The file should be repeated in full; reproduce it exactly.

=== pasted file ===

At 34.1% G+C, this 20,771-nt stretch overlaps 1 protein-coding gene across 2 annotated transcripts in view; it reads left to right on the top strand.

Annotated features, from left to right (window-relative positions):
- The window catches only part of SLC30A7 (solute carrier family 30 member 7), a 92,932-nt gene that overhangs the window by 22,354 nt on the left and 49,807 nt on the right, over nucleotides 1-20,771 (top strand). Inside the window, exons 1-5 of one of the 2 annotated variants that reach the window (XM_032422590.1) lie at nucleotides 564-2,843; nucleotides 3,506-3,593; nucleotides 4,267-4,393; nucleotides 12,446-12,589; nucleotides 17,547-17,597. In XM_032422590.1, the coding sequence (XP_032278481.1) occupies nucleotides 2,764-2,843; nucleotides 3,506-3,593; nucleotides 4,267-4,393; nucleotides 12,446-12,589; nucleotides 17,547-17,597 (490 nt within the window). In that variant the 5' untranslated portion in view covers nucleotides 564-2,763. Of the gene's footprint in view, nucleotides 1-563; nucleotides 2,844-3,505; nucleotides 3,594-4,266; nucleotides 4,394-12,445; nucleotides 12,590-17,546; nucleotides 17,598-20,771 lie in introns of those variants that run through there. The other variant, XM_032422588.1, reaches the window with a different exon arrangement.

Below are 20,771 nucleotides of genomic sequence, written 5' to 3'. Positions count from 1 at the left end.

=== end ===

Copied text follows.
At 34.1% G+C, this 20,771-nt stretch overlaps 1 protein-coding gene across 2 annotated transcripts in view; it reads left to right on the top strand.

Annotated features, from left to right (window-relative positions):
- The window catches only part of SLC30A7 (solute carrier family 30 member 7), a 92,932-nt gene that overhangs the window by 22,354 nt on the left and 49,807 nt on the right, over nucleotides 1-20,771 (top strand). Inside the window, exons 1-5 of one of the 2 annotated variants that reach the window (XM_032422590.1) lie at nucleotides 564-2,843; nucleotides 3,506-3,593; nucleotides 4,267-4,393; nucleotides 12,446-12,589; nucleotides 17,547-17,597. In XM_032422590.1, the coding sequence (XP_032278481.1) occupies nucleotides 2,764-2,843; nucleotides 3,506-3,593; nucleotides 4,267-4,393; nucleotides 12,446-12,589; nucleotides 17,547-17,597 (490 nt within the window). In that variant the 5' untranslated portion in view covers nucleotides 564-2,763. Of the gene's footprint in view, nucleotides 1-563; nucleotides 2,844-3,505; nucleotides 3,594-4,266; nucleotides 4,394-12,445; nucleotides 12,590-17,546; nucleotides 17,598-20,771 lie in introns of those variants that run through there. The other variant, XM_032422588.1, reaches the window with a different exon arrangement.

Below are 20,771 nucleotides of genomic sequence, written 5' to 3'. Positions count from 1 at the left end.